Seeing as he perceives woman as objects, then losing one would be like losing a toy, meaning nothing. It would just mean that women are replaceable. Similarly, in “Porphyria’s Lover”, the narrator sees his lover as something that lasts forever- an object. “From pride, and vainer ties deserver, and give herself to me for ever.” The use of the phrase “give her to me for ever” gives us an idea about the way he perceives women. By objectifying her, saying that she would “give herself” means that he would own her, furthermore, the use of “for ever” shows how much he deeply loves her and wants her for eternity. In Contrast to the speaker in “The Laboratory” , doesn’t appear possessive. She is relatively obsessive with the fact that her she has a rival, and is making a potion for murder. “But to light a pastille, and Elise, with her head, and her breast and her arms and her hands, should drop dead!” By repeating the parts of her body, which were possibly touched by her husband, show that this shows us that the woman in question may have psychological or emotional weakness, which may be the reason why she cannot keep a man.
In “The Laboratory” the speaker appears to traumatised by the fact that her lover and her husband are together, the quote “While they laugh, laugh at me” shows us, the speaker, believes the new couple to be laughing at her misfortune. The use of repetition shows that she is really emotional about it. In contrast to the speaker in “Porphyria’s Lover” , Browning gives the reader dramatic insight into the twisted mind of an abnormally possessive lover, who wishes the moment of love to last forever. In this poem, the narrator strangles his lover then straight after she is dead- he kisses her” Blushed bright beneath my burning kiss” , this is an action of somewhat a madman. The use of repetition in this phrases gives a sense of passion and peacefulness. He is still treating her as if she were alive.
All three poems have motives for committing these crimes but the main one is jealousy. In “The Last Duchess”, the duke ordered the duchess to be killed because he was jealous. She treated every man the way she treated him and that was a sin for him. He was so egotistical; he thought that he was something that needed bowing to. ” I know not how-as if she ranked my gift of a nine-hundred years old name with anybody’s gift” He is really frustrated that she did not rank him as high as he thought. The use of parenthesis shows that he was stuttering to think that it was not true- but it was. After giving orders, he doesn’t feel repentant and doesn’t give it a thought about what he’s doing.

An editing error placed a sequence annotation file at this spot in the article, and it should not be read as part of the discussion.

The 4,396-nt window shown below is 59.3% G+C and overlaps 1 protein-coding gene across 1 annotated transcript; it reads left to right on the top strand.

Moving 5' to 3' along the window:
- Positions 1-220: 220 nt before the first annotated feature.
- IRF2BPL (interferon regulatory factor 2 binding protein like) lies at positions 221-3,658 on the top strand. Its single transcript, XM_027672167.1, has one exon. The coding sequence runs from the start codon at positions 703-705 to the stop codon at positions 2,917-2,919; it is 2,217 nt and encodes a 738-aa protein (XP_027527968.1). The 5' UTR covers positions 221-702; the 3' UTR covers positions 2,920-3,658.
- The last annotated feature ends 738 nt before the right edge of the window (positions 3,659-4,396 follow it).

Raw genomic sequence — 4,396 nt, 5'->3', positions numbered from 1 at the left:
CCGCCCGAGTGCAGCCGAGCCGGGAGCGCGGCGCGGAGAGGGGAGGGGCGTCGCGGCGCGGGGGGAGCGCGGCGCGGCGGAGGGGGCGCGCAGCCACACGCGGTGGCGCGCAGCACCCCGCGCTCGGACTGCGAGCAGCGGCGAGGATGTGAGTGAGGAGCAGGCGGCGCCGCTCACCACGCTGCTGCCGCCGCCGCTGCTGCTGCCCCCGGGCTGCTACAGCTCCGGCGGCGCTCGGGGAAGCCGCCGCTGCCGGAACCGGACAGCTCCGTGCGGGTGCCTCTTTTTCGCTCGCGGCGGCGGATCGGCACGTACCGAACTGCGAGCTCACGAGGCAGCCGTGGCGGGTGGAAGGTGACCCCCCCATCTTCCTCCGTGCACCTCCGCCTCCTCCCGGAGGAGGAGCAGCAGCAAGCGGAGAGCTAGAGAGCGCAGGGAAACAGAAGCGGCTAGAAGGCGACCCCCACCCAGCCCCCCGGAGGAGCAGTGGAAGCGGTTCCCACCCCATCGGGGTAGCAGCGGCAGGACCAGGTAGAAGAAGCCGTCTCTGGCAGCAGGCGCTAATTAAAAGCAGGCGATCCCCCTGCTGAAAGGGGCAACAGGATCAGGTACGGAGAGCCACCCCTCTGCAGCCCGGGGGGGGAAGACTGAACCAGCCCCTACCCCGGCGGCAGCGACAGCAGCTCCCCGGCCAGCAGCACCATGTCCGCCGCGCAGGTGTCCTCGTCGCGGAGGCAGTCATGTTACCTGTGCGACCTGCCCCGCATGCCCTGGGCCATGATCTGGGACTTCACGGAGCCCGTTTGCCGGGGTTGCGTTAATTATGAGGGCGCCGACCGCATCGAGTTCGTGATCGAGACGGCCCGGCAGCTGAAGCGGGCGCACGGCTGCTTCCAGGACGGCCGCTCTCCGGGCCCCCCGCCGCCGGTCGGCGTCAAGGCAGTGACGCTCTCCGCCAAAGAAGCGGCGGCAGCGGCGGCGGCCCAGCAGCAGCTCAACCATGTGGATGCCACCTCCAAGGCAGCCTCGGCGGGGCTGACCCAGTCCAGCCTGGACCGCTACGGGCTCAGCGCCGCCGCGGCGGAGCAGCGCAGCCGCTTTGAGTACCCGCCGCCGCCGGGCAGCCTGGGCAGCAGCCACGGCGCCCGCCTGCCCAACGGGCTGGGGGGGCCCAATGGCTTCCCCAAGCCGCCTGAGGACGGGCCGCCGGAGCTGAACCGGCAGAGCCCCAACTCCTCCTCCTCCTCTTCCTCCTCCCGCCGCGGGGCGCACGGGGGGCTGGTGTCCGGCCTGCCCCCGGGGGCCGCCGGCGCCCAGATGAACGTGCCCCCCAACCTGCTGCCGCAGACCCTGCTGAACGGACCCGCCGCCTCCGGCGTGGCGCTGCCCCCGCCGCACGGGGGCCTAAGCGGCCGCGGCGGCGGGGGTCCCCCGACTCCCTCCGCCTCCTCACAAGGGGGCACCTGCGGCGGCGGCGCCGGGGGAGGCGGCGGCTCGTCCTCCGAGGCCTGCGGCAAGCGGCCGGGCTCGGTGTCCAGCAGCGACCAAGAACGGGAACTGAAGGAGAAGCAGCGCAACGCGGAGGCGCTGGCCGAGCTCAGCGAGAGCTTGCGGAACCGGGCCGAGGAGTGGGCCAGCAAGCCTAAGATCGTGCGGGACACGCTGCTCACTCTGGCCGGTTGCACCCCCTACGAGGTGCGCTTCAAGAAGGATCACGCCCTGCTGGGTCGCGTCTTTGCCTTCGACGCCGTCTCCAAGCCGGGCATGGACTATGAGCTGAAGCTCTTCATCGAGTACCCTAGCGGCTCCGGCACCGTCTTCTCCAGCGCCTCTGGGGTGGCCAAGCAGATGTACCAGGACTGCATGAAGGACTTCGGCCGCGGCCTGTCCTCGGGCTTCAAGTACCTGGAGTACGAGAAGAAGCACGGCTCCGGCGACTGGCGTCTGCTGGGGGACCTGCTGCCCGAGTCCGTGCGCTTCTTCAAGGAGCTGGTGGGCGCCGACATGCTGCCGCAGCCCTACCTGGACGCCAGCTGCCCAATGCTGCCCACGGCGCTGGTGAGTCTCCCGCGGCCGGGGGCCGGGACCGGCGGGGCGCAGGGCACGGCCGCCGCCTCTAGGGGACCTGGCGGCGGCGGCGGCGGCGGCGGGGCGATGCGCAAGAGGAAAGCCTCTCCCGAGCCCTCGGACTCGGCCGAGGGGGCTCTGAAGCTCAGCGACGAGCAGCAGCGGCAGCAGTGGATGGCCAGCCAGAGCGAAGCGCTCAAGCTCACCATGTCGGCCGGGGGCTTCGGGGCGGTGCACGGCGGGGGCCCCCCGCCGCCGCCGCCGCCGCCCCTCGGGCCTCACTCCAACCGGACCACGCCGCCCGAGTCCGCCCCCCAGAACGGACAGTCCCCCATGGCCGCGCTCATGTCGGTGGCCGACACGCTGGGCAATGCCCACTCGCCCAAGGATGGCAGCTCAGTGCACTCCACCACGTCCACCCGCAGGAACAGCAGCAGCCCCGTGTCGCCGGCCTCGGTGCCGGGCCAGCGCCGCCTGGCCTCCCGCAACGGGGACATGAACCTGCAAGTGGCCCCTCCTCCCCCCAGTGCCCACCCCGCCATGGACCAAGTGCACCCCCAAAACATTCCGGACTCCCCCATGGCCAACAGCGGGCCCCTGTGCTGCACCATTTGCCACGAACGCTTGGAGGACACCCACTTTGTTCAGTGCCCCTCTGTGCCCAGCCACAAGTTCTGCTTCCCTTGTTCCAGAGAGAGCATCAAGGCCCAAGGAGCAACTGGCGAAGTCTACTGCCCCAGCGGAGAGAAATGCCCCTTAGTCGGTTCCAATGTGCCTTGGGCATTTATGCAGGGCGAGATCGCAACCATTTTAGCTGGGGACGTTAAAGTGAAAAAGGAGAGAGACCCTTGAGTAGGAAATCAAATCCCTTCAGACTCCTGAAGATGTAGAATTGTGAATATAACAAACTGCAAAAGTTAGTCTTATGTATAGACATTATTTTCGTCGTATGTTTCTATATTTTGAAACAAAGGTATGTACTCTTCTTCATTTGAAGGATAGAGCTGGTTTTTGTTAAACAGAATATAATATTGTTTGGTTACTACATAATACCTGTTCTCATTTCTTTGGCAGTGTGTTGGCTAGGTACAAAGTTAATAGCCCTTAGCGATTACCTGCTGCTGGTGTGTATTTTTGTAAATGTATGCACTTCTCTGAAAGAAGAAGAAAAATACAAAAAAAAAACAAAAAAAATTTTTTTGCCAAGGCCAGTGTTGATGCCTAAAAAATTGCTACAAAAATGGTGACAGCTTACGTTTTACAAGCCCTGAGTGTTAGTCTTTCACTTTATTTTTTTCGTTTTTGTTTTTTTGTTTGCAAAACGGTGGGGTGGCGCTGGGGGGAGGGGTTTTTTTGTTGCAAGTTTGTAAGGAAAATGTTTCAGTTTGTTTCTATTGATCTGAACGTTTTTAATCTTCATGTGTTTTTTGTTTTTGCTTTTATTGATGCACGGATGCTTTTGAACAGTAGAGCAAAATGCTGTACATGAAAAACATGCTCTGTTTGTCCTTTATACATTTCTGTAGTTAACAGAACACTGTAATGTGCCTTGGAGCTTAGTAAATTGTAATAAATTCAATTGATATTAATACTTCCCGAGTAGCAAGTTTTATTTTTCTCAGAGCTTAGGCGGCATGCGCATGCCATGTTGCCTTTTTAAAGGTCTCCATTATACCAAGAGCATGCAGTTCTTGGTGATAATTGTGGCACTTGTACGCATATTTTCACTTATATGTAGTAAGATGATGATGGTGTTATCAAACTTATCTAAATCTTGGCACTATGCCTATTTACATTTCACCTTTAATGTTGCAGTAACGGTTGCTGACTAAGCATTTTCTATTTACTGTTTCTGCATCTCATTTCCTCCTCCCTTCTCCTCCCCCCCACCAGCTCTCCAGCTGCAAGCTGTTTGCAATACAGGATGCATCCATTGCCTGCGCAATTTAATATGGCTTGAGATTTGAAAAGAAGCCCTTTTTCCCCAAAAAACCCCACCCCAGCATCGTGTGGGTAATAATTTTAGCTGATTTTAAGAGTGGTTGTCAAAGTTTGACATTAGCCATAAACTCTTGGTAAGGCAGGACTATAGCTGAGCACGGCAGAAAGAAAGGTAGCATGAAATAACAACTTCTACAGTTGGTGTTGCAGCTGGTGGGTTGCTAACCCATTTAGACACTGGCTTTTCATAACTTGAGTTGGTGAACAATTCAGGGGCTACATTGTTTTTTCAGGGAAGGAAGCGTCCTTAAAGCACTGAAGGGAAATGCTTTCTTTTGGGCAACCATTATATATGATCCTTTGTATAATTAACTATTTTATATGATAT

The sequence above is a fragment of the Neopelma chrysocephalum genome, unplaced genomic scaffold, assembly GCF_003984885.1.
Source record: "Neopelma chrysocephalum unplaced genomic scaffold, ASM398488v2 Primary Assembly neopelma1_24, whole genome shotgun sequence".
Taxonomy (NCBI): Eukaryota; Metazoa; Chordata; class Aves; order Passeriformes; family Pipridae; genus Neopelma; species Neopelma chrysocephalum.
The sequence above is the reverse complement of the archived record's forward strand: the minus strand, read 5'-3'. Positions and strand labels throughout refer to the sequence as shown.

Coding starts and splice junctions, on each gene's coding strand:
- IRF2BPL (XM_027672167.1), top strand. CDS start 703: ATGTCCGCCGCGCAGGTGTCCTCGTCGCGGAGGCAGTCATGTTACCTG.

This also links back to patriarchal society; it shows that women couldn’t back themselves or give any excuses to save themselves. After her death, he’s already found another woman to marry, this shows that it’s not enough for him and wants to control something. : “Though his fair daughter’s self…at, starting, is my object” In “The Laboratory”, the women is also not feeling remorseful, in fact, she is excited and raring to go use this poison quick. This makes her look very psychotic, as she is extremely content that she is murdering someone, which is very mad. This shows that she is jealous because her husband is with another woman and wants to get rid of her. In “Porphyria’s Lover”, he killed Porphyria so that he could be with her forever and ever because he loves her so much.. He believes that he is justified in killing her because God hasn’t said anything. :”And yet God has not said a word!” The last line gives us the speaker’s perception that the propriety of the act of killing Porphyria was such a right thing to do that “God has not said a word! The word “God” has been touted by many as a means to attach some religious significant to the poem, which I suggest is not at all the case. The “God” referred to is that of a rhetorical God to emphasize that what the speaker had to do was so morally correct that a God of any sort from any religious denomination would not be critical.
In conclusion, all 3 poems are all to do with jealousy and envy. They all commit a crime and have no regrets. Browning used dramatic monologues to explore these three characters because it was talking from a killer’s perspective and it helps us understand better as it was in the first person. I believe that it has more emotion and personal touch to it when it is first person ,because the narrators give details about incidents in depth. It was very powerful, especially the way when there was a sudden change in the atmosphere, which was very dramatic. It doesn’t make us like them but it makes us feel sorry for them since they are all jealous. We all feel that all the time and we want to do something about it, but the way these narrators solve was just psychotic. All 3 narrators are jealous of love, jealous of their lovers being with another person and it makes us feel sorry for them because they are isolated or doesn’t want to be isolated. I quite like “The Laboratory”, because it’s coming from a women’s point of view and this women is determined to get revenge and do something about it. It makes me more confident and should do something about something that I am angry about.